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Ian Bogost has a nice post up discussing the most recent politics vs (sic.) ontology kerkuffle.  Over at Digital Digs, Alex Reid has also written a terrific post.  What follows is an expanded version of a comment I posted over at Ian’s blog.

In Ian’s post and in a subsequent comment, it’s said that I gave the example of a white police officer shooting a black man in the face.  Actually I don’t use the example of a white police officer shooting a black man in the face.  I just refer to a shooting (at least as far as I can tell in my quick reread of the post).  That example came from Ahmed.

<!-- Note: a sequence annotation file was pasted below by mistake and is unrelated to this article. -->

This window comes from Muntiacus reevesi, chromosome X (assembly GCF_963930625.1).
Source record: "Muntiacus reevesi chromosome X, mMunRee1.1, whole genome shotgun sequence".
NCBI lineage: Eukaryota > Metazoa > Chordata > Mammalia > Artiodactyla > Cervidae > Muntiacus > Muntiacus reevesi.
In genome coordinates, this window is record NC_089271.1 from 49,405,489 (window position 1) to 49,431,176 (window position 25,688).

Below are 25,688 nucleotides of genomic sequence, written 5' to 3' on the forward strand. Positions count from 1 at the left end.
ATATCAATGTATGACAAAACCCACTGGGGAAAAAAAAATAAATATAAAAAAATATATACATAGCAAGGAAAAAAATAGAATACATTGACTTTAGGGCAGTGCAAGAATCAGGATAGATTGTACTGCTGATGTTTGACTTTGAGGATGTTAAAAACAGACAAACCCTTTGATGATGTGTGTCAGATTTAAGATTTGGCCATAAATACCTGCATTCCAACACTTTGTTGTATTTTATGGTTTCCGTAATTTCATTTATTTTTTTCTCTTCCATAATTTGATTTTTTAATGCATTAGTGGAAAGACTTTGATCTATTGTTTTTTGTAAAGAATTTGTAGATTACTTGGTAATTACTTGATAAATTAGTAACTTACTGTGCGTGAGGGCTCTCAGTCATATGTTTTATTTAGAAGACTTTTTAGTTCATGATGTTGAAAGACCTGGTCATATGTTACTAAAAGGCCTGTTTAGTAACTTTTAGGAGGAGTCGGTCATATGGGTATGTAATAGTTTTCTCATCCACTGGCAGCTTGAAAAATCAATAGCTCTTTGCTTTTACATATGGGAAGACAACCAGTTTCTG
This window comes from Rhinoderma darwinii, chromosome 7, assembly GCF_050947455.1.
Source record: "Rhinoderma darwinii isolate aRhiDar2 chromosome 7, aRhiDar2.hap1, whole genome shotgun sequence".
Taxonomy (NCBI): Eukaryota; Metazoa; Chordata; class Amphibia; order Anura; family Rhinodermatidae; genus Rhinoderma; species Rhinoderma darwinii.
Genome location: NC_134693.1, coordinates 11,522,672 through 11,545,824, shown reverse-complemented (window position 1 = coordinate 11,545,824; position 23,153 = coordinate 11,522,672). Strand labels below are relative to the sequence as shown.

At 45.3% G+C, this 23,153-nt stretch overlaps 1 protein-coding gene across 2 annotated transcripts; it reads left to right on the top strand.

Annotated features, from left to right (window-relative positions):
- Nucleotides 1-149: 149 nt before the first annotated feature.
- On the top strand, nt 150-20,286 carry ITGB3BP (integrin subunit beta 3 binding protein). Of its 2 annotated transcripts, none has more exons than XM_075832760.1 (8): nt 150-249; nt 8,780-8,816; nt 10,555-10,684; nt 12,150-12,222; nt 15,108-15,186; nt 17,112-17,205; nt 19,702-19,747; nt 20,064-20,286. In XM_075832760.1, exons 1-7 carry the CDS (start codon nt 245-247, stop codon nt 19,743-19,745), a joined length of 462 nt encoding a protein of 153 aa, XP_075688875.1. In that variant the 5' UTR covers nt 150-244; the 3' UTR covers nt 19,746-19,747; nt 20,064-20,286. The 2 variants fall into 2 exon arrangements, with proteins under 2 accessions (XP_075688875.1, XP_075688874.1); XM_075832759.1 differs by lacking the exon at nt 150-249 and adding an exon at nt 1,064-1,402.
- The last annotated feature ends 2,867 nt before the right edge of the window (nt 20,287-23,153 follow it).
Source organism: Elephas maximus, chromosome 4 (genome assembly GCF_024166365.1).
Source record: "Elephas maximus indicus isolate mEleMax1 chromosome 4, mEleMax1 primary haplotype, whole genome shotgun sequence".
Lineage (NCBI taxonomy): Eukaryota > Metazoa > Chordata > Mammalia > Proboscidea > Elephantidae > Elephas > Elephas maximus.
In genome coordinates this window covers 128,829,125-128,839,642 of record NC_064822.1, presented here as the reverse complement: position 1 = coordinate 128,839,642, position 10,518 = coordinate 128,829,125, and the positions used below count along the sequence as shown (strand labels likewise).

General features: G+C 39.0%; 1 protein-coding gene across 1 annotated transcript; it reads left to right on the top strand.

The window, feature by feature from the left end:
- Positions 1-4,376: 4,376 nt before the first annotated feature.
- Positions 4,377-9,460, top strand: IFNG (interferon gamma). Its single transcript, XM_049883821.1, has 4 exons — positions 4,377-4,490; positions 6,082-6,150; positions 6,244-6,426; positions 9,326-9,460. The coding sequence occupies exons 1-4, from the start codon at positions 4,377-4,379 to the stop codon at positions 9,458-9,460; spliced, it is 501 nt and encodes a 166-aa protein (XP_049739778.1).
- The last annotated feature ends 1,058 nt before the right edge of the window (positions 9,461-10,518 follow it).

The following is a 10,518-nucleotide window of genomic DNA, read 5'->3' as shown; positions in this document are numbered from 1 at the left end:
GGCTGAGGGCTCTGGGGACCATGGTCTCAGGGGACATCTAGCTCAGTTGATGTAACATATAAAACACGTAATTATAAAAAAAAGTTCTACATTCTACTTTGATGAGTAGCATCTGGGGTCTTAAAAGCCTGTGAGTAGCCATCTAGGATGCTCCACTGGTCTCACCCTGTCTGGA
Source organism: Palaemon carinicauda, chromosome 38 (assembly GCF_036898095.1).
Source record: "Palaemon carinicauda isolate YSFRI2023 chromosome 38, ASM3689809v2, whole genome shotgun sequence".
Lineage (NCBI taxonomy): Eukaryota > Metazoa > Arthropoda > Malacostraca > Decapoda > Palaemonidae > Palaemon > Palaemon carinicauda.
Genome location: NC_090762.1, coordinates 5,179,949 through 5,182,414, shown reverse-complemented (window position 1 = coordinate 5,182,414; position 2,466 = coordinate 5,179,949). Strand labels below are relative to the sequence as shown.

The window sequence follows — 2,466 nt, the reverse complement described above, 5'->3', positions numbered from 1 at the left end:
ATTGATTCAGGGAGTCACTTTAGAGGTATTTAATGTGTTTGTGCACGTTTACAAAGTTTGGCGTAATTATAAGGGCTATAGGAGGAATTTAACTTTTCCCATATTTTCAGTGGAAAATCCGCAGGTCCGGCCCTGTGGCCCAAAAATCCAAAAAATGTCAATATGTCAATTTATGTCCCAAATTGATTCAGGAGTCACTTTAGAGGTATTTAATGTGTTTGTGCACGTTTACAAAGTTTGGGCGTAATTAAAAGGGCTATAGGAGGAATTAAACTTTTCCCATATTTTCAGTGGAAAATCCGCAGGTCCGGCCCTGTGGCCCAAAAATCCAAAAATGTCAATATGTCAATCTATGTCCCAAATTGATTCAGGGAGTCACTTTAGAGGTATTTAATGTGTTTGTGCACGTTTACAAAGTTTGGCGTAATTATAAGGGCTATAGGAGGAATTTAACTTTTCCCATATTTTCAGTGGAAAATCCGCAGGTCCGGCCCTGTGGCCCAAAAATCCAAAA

That aside, I think my point about the difference between ontology and politics holds up quite nicely with that example.  First, I immediately agreed with Ahmed’s point that racism is a real thing, that it is an ontological fact.  There was no dispute there.  In chapter 4 of The Democracy of Objects, as well as the introduction, I’m careful to make room for the ontological reality of social phenomena.  The realism of object-oriented ontology is not a realism that says that only physical objects like rocks and tardigrades are real, but is one that also defends the reality of semiotic entities like texts, works of art, court judgments, etc.  In some respects, this makes it a rather strange realism, as it refuses the thought/world, discourse/thing, divide characteristic of more traditional discussions surrounding realism.  Where, to simplify dramatically, debates over the last 40 or so years have tended to be organized around an exclusive disjunction stating that either the material world is what is really real or the discursive world is really real, OOO holds that both of these worlds fall in the field of the real.  Where before we were faced with a choice between either a scientific realism that said that only things like rocks, quantum particles, pulsars, etc., are really real such that things like signifiers, institutions, etc., “only exist in the mind”, or a social constructivism that said that our discourses abut the world and how we represent the world are the really real, such that things like rocks, stars, animal species, etc., are effects of discursivity, OOO says that both a pulsar is entirely real and irreducible to discourse, and that a discourse about race such as we find in eugenics is entirely real.  This discourse is not real in its representational capacity pertaining to what it says about race (it’s full of all sorts of false things about race beginning with the thesis that races exist), but it is real as a discourse that inhabits a world and that has entirely real and noxious effects on human bodies.  For OOO, discursive constructions are no less actors in the world than physical entities.